In the Silver Age, Wonder Woman's history received several changes. Her earlier origin, which had significant ties to World War II, was changed and her powers were shown to be the product of the gods' blessings, corresponding to her epithet, "beautiful as Aphrodite, wise as Athena, stronger than Hercules, and swifter than Hermes".[34][90] The concepts of Wonder Girl and Wonder Tot were also introduced during this period.[91]
The Olympian Gods are featured in Injustice: Gods Among Us. In Wonder Woman's ending, Zeus and the Olympian Gods fear that what happened in the Regime's reality might happen in their own and begin a campaign to wipe out all the metahumans. Wonder Woman and her Amazons start a war against the Olympian Gods in rebellion for what they have done to the other metahumans and Zeus and the others are ultimately defeated with the Amazons becoming the new rulers in their place. Additionally, Ares appears as playable villain character and Athena appears briefly during Wonder Woman's fighting intro scene.
Wonder Woman was created by the American psychologist and writer William Moulton Marston (pen name: Charles Moulton),[2] and artist Harry G. Peter. Marston's wife, Elizabeth, and their life partner, Olive Byrne,[5] are credited as being his inspiration for the character's appearance.[2][6][7][8][9] Marston's comics featured his ideas on DISC theory,[10] and the character drew a great deal of inspiration from early feminists, and especially from birth control pioneer Margaret Sanger; in particular, her piece "Woman and the New Race".
Never prone to stewing in solitude, and taking more notes from Richard Donner than from Christopher Nolan, Patty Jenkins' Wonder Woman provides a welcome respite from DC's house style of grim darkness—boisterous, earnest, sometimes sloppy, yet consistently entertaining—with star Gal Gadot proving an inspired choice for this avatar of truth, justice, and the Amazonian way.[209]
Zeus' father Cronus returned with an army of new Titans: Arch, Disdain, Harrier, Oblivion, Slaughter, and Titan. Their power had grown from the faith of a cult on Earth. The Titans heralded the coming Cronus.[26] Cronus sought to capture all power of the godwave. He began by defeating the Olympians and casting Zeus down to Earth. He then conquered the Hindu pantheon and headed for Heaven. But Wonder Woman freed the Olympians and united with the Hindus and the Pax Dei (heavenly host). Diana trounced Cronus but the god still managed to touch the power of the Source. In doing so, he gained perfect clarity. Humbled, he returned to mother Gaea. Afterwards, Zeus formed an alliance with the other pantheons.[27] Indeed, Zeus soon appeared to Superman with several allies under the banner of I.D.C.A.P. (Interfaith Deity Council of Active Polytheistics).[28]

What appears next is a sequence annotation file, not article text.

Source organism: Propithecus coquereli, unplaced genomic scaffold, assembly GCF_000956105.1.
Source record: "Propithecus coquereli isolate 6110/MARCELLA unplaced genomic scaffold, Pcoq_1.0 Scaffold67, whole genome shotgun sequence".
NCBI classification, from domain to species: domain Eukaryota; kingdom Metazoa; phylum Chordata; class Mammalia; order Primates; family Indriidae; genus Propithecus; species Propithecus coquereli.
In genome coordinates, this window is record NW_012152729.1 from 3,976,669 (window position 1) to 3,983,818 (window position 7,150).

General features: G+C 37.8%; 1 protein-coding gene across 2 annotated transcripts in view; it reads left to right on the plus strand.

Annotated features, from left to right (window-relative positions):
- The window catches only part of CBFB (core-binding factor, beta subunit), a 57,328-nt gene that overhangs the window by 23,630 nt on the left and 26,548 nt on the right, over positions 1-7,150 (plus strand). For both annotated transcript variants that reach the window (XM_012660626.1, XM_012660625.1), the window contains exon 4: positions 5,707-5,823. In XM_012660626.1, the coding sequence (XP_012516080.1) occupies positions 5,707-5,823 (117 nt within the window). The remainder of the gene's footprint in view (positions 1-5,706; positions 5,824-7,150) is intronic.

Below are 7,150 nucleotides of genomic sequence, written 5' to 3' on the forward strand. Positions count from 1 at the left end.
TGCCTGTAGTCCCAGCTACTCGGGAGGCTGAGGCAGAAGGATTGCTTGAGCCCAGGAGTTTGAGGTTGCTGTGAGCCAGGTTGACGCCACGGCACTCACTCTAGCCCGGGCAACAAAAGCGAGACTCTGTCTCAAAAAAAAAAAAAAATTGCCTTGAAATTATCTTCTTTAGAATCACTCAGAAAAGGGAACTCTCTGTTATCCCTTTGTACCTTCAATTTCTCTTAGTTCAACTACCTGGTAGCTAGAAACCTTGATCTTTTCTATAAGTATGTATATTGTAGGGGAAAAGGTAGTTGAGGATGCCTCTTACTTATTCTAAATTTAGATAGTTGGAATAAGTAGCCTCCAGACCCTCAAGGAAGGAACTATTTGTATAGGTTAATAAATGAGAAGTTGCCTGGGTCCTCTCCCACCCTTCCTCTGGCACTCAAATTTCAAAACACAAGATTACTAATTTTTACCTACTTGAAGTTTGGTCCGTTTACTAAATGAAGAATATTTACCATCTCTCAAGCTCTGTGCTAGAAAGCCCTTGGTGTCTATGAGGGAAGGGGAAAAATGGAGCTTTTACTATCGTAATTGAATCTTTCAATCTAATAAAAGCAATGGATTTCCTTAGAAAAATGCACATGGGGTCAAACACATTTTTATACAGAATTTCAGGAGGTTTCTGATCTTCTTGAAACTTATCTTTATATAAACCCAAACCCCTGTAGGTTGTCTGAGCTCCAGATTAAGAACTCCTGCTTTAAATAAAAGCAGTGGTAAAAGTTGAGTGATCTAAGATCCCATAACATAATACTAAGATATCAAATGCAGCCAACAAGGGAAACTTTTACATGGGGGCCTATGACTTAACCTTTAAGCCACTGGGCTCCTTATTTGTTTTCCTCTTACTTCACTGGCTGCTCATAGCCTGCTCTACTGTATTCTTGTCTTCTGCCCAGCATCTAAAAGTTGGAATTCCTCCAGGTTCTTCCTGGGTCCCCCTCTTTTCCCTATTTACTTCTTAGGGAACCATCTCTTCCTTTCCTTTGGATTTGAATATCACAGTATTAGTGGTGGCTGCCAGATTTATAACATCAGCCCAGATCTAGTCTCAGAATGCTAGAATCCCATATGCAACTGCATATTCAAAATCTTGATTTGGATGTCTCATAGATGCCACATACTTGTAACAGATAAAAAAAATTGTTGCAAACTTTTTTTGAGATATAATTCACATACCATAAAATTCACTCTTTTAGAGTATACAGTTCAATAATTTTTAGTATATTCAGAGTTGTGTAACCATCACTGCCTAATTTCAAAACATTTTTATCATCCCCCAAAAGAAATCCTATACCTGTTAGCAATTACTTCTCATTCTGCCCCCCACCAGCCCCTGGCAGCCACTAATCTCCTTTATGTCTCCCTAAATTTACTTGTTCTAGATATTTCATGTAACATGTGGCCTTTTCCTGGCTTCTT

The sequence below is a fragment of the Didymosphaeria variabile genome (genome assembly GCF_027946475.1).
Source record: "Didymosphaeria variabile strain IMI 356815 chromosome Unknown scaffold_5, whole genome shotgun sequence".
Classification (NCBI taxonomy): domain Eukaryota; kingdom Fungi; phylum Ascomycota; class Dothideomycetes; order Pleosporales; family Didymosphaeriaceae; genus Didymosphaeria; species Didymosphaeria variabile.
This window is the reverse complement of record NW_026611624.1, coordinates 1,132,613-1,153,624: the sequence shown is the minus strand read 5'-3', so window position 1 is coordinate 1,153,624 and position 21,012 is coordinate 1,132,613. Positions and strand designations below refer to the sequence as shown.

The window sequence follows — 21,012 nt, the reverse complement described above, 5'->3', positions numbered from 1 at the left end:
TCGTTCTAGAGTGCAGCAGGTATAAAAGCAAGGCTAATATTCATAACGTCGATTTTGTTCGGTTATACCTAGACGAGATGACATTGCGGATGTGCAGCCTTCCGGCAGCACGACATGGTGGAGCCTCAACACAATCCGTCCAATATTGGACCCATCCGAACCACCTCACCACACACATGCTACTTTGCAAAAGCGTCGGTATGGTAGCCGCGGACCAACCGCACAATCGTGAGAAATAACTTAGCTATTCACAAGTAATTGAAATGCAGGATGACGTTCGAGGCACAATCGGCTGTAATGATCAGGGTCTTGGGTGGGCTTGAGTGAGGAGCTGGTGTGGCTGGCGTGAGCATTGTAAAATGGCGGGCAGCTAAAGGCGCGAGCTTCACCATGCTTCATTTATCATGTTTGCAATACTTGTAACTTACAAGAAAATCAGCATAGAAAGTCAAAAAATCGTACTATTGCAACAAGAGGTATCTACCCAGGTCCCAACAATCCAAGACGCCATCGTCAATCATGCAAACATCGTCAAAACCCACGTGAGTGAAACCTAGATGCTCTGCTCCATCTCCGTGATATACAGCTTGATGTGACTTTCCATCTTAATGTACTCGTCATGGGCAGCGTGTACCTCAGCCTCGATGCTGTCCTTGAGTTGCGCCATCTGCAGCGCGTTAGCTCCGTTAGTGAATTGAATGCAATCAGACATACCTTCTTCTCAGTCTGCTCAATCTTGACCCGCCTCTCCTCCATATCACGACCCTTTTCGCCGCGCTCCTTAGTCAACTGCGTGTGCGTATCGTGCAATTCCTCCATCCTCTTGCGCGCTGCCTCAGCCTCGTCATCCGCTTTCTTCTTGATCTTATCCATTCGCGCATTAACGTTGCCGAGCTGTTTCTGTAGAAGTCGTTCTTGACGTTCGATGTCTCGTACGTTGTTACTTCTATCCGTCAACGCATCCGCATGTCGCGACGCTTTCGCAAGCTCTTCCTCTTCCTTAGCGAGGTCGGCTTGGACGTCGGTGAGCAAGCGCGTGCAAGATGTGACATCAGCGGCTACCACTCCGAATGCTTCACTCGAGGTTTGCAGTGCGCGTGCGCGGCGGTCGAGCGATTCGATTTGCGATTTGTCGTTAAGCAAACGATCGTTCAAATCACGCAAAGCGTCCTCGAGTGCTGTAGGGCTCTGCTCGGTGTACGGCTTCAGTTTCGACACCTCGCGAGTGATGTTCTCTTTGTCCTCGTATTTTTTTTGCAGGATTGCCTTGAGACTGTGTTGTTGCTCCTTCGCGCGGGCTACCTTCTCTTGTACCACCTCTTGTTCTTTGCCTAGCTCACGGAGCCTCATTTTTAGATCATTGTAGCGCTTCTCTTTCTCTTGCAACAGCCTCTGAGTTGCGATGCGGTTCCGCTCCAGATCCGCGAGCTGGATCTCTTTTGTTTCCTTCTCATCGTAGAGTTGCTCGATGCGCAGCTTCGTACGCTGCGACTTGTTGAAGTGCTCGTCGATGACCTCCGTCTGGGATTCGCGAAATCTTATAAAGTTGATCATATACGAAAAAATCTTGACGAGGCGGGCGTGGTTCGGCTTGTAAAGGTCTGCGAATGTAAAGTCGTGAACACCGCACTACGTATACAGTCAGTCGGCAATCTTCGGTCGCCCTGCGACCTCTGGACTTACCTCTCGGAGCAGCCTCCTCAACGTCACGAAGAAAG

Both the ABC pilot episode - "The New Original Wonder Woman" - and the ABC premiere episode that brought the series forward into the 70's - "The Return of Wonder Woman" - originally aired as 90-minute episodes. For syndication, these episodes are often edited down to run in a standard 60-minute time slot. The full version of "The New Original Wonder Woman" is contained on the DVD boxed set of the first season, and the full version of "The Return of Wonder Woman" was included on the second season box set. See more »
A day before Whedon's departure from Wonder Woman, Warner Bros. and Silver Pictures purchased a spec script for the film written by Matthew Jennison and Brent Strickland. Set during World War II, the script impressed executives at Silver Pictures.[77] However, Silver stated that he had purchased the script because he did not want the rights reverting; while stating the script had good ideas, Silver did not want the film to be a period piece.[81] By April 2008, Silver hired Jennison and Strickland to write a new script set in contemporary times that would not depict Wonder Woman's origin, but explore Paradise Island's history.[82]